Phil Schiller, Apple’s senior vice president of Worldwide Product Marketing gave a bittersweet keynote yesterday at the company’s QuickTime Live conference in Beverly Hills, CA. Once again proving wrong the “confirmed sources” reports of Mac Web sites that said Apple would release QuickTime 5.1, Schiller and company unveiled QuickTime 6.0 with support for MPEG-4.
Attendees that came to the show hoping for a public preview of the new QuickTime software left empty handed and disappointed. But that’s not because the software isn’t ready for the public, it’s because there are MPEG-4 licensing issues that must be resolved before the software can be released.
“We actually have a public preview we could have delivered to you today at the show,” Schiller said during his keynote address. “While it’s ready for release, we’re not going to deliver it today. It is delayed, not for technical reasons, but for licensing reasons.”
MPEG LA, the licensing body responsible for MPEG-4, has just released its proposed licensing structure for companies to use the file format. The problem is not with the amount that Apple would have to pay, totaling approximately US$2 million, but the amount of proposed content royalties MPEG LA wants to charge providers.
“When they came out with their MPEG-4 terms, we were surprised, because not only did they have the encode/decode royalties, but they had the use royalties — that’s what really concerned us,” Frank Casanova, Apple’s director of QuickTime product marketing, told MacCentral during an interview after the keynote. “We’re happy to pay, it’s worth paying for.”
MPEG LA is proposing a $0.02 per hour, per stream charge for providers of the QuickTime stream — if they are remunerated — in addition to the money they receive from Apple and other companies paying the codec royalties. The complications figuring out who is remunerated is complex in itself.
“We don’t think that’s right and a number of our customers have told us they’re not happy about this either,” Schiller said. “This is a nascent industry; we’re trying to kick it off, trying to get it started and we don’t need to put roadblocks in the way for people — this would be a major roadblock.”
Schiller then gave a feedback e-mail address to members of the conference to offer “constructive” feedback to the MPEG LA group about how we feel about the proposed licensing structure. “We encourage you all, as we are doing, to constructively provide commentary to this organization about the great success we are about to have if this best format has the best licensing format, too,” said Schiller.
“We don’t want to encumber our customers with a licensing model they’re not ready to accept yet,” said Schiller. “While there is still time — and there is — let’s change this and get it right, so we can move on.”
If you would like to offer your thoughts to MPEG LA on the proposed licensing structure and to help get QuickTime 6 in your hands, you can email them at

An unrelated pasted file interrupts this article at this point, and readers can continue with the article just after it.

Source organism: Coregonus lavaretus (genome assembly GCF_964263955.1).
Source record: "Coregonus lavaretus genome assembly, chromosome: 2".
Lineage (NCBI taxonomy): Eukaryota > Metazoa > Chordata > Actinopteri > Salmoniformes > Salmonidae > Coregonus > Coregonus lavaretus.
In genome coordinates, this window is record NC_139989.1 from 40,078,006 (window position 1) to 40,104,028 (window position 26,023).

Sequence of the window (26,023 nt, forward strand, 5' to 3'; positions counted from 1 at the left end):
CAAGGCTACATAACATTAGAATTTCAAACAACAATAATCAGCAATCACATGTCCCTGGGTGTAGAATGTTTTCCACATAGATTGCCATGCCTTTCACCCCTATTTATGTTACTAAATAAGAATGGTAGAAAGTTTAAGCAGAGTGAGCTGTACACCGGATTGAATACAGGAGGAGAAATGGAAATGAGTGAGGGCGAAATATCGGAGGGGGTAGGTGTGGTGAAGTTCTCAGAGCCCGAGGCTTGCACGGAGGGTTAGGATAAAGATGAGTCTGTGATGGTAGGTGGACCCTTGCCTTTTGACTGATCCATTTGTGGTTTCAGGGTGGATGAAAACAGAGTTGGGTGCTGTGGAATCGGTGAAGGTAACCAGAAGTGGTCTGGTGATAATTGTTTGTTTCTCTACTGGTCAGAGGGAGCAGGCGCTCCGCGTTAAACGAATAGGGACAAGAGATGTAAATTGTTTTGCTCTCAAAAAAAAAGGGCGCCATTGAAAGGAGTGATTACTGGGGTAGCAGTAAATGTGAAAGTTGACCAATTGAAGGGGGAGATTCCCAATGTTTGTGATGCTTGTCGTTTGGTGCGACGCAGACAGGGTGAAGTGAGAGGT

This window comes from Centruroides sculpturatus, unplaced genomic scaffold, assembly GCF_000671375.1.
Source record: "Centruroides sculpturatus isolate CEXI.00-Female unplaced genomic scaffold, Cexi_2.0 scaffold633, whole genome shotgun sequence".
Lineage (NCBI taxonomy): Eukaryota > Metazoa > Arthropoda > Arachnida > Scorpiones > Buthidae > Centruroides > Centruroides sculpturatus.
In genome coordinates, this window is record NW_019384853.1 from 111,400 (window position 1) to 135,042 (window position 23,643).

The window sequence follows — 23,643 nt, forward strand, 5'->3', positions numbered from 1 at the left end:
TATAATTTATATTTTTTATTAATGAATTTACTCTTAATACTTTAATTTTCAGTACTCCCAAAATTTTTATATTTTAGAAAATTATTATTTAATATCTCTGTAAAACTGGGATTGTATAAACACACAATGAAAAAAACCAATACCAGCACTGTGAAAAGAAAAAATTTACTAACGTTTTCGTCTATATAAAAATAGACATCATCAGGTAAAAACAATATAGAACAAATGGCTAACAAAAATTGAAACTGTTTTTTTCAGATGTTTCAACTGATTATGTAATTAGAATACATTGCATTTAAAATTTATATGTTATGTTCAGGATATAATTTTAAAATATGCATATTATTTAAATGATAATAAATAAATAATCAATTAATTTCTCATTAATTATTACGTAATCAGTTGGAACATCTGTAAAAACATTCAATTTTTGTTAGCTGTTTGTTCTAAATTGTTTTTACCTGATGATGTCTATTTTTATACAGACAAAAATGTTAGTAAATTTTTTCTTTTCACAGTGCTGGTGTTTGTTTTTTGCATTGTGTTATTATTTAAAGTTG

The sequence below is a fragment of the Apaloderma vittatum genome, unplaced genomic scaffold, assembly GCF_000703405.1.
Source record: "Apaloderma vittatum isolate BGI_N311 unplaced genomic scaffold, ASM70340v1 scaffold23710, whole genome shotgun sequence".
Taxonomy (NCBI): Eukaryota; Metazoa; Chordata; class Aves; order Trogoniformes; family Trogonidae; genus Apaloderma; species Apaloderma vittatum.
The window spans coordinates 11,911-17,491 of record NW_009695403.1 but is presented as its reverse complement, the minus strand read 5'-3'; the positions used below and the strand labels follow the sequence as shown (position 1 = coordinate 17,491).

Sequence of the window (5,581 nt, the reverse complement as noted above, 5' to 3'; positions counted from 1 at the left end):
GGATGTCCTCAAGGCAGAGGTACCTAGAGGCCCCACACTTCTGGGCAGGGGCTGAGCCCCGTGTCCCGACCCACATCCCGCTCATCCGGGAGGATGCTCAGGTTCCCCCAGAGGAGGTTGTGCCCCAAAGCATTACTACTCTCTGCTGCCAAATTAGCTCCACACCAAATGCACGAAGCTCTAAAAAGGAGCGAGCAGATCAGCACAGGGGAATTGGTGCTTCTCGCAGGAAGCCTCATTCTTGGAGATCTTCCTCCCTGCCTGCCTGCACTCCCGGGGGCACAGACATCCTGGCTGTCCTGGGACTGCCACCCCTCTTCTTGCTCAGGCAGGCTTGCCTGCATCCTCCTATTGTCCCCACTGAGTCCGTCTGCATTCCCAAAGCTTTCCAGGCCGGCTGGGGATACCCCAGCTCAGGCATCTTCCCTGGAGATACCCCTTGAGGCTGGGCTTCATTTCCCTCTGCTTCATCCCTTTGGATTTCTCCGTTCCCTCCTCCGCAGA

“We hope to get this done as soon as possible,” Schiller told MacCentral in an interview after his keynote.
QuickTime 6 also comes with an Apple-developed video codec for encoding and decoding MPEG-4 video content; support for Advanced Audio Coding (AAC), (“the next generation audio format,” according to Apple); support for CELP, the MPEG-4 speech codec for reproduction of natural speech; adherence to the Internet Streaming Media Alliance (ISMA, of which Apple is a member) 1.0 specification; MPEG-1 and MPEG-2 playback; Flash 5 support; and DVC Pro (PAL) support.
“I feel great about this product,” Schiller said. “We really delivered what we wanted to in QuickTime 6.”
Apple also announced the pending release of QuickTime Broadcaster, also delayed due to the MPEG LA licensing structure. QuickTime Broadcaster allows live broadcasting of events over the Internet.
Features of QuickTime Broadcaster include live encoding with real-time preview; the ability to record and hint in real-time to the computer’s hard disk for quick video-on-demand posting; support for all QuickTime codecs; AppleScript support; the ability to create custom settings; support for reliable communication via TCP between Broadcaster and Server; and auto configuration of the connection between the broadcaster and the server.
Depending on the number of people you want to send your stream to, Broadcaster can be used with Mac OS X client or combined with QuickTime Streaming Server and Mac OS X Server. You can even take it a step further and add a content distribution network such as Akamai to deliver the stream.
The last component of Apple’s announcements was QuickTime Streaming Server, the company’s free streaming media server.
The new iteration of the server software provides the ability to server ISO-compliant MPEG-4 files to any similarly compliant MPEG-4 client, including any MPEG-4 enabled device that supports playback of such content over IP.
“Skip protection” for MPEG-4 files is also now part of QTSS 4. The feature uses excess bandwidth to buffer data ahead faster than real-time on the client machine. That way, when packets are lost (or bandwidth dips), only the lost packets of information need to be retransmitted. This results in a smoother, higher quality stream.
Apple’s newly announced QuickTime Broadcaster will be available free of charge, as is QuickTime Streaming Server. Apple also makes available a free download of its QuickTime Player from its Web site — QuickTime Player 6 will presumably be released once the MPEG LA licensing issues are resolved.
“The fact we wanted to make it free is a testament to the fact we really want to see players, servers and broadcasters freely available to use,” Casanova said.
“This can be all done on Macs — it’s just cool,” said Casanova.